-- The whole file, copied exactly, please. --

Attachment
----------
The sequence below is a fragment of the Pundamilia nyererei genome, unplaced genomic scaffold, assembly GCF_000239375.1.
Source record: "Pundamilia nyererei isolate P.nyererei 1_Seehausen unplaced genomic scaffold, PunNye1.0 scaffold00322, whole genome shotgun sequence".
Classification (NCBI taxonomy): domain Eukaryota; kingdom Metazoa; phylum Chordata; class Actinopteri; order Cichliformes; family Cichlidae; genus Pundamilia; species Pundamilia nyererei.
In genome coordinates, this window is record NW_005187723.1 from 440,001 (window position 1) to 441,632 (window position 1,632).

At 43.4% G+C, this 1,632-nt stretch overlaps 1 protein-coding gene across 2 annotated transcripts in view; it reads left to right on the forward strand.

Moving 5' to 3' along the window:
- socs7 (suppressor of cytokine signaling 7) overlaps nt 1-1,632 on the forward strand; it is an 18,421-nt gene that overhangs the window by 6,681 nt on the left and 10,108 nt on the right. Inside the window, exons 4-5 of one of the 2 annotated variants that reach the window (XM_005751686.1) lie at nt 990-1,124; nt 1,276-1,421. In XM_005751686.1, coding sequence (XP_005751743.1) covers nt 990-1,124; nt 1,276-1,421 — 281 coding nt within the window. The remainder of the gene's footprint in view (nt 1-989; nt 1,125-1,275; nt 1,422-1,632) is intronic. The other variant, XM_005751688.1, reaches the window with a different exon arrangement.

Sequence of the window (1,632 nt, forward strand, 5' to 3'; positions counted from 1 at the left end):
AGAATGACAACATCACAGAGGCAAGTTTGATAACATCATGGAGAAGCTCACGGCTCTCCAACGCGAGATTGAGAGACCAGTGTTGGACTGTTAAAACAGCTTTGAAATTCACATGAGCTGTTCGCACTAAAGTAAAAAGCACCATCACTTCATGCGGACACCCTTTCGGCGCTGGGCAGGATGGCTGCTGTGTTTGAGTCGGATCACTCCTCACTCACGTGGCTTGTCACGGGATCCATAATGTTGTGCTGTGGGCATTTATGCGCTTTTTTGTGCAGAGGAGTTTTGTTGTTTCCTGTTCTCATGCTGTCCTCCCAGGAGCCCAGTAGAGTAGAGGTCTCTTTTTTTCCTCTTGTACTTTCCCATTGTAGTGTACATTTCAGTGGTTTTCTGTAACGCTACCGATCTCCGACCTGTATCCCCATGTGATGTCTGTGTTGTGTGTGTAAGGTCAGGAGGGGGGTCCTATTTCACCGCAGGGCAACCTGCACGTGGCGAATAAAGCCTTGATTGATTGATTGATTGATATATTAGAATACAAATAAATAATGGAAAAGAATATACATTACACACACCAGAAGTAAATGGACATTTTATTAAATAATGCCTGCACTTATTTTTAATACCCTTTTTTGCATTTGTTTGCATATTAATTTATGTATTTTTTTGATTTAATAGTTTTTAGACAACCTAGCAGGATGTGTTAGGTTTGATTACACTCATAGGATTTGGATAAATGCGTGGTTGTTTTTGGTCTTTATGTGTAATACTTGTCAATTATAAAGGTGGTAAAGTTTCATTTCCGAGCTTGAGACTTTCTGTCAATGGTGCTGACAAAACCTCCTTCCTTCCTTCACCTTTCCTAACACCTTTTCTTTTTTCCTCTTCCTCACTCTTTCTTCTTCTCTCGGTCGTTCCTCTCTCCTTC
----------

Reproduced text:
The sequence below is a fragment of the Pundamilia nyererei genome, unplaced genomic scaffold, assembly GCF_000239375.1.
Source record: "Pundamilia nyererei isolate P.nyererei 1_Seehausen unplaced genomic scaffold, PunNye1.0 scaffold00322, whole genome shotgun sequence".
Classification (NCBI taxonomy): domain Eukaryota; kingdom Metazoa; phylum Chordata; class Actinopteri; order Cichliformes; family Cichlidae; genus Pundamilia; species Pundamilia nyererei.
In genome coordinates, this window is record NW_005187723.1 from 440,001 (window position 1) to 441,632 (window position 1,632).

At 43.4% G+C, this 1,632-nt stretch overlaps 1 protein-coding gene across 2 annotated transcripts in view; it reads left to right on the forward strand.

Moving 5' to 3' along the window:
- socs7 (suppressor of cytokine signaling 7) overlaps nt 1-1,632 on the forward strand; it is an 18,421-nt gene that overhangs the window by 6,681 nt on the left and 10,108 nt on the right. Inside the window, exons 4-5 of one of the 2 annotated variants that reach the window (XM_005751686.1) lie at nt 990-1,124; nt 1,276-1,421. In XM_005751686.1, coding sequence (XP_005751743.1) covers nt 990-1,124; nt 1,276-1,421 — 281 coding nt within the window. The remainder of the gene's footprint in view (nt 1-989; nt 1,125-1,275; nt 1,422-1,632) is intronic. The other variant, XM_005751688.1, reaches the window with a different exon arrangement.

Sequence of the window (1,632 nt, forward strand, 5' to 3'; positions counted from 1 at the left end):
AGAATGACAACATCACAGAGGCAAGTTTGATAACATCATGGAGAAGCTCACGGCTCTCCAACGCGAGATTGAGAGACCAGTGTTGGACTGTTAAAACAGCTTTGAAATTCACATGAGCTGTTCGCACTAAAGTAAAAAGCACCATCACTTCATGCGGACACCCTTTCGGCGCTGGGCAGGATGGCTGCTGTGTTTGAGTCGGATCACTCCTCACTCACGTGGCTTGTCACGGGATCCATAATGTTGTGCTGTGGGCATTTATGCGCTTTTTTGTGCAGAGGAGTTTTGTTGTTTCCTGTTCTCATGCTGTCCTCCCAGGAGCCCAGTAGAGTAGAGGTCTCTTTTTTTCCTCTTGTACTTTCCCATTGTAGTGTACATTTCAGTGGTTTTCTGTAACGCTACCGATCTCCGACCTGTATCCCCATGTGATGTCTGTGTTGTGTGTGTAAGGTCAGGAGGGGGGTCCTATTTCACCGCAGGGCAACCTGCACGTGGCGAATAAAGCCTTGATTGATTGATTGATTGATATATTAGAATACAAATAAATAATGGAAAAGAATATACATTACACACACCAGAAGTAAATGGACATTTTATTAAATAATGCCTGCACTTATTTTTAATACCCTTTTTTGCATTTGTTTGCATATTAATTTATGTATTTTTTTGATTTAATAGTTTTTAGACAACCTAGCAGGATGTGTTAGGTTTGATTACACTCATAGGATTTGGATAAATGCGTGGTTGTTTTTGGTCTTTATGTGTAATACTTGTCAATTATAAAGGTGGTAAAGTTTCATTTCCGAGCTTGAGACTTTCTGTCAATGGTGCTGACAAAACCTCCTTCCTTCCTTCACCTTTCCTAACACCTTTTCTTTTTTCCTCTTCCTCACTCTTTCTTCTTCTCTCGGTCGTTCCTCTCTCCTTC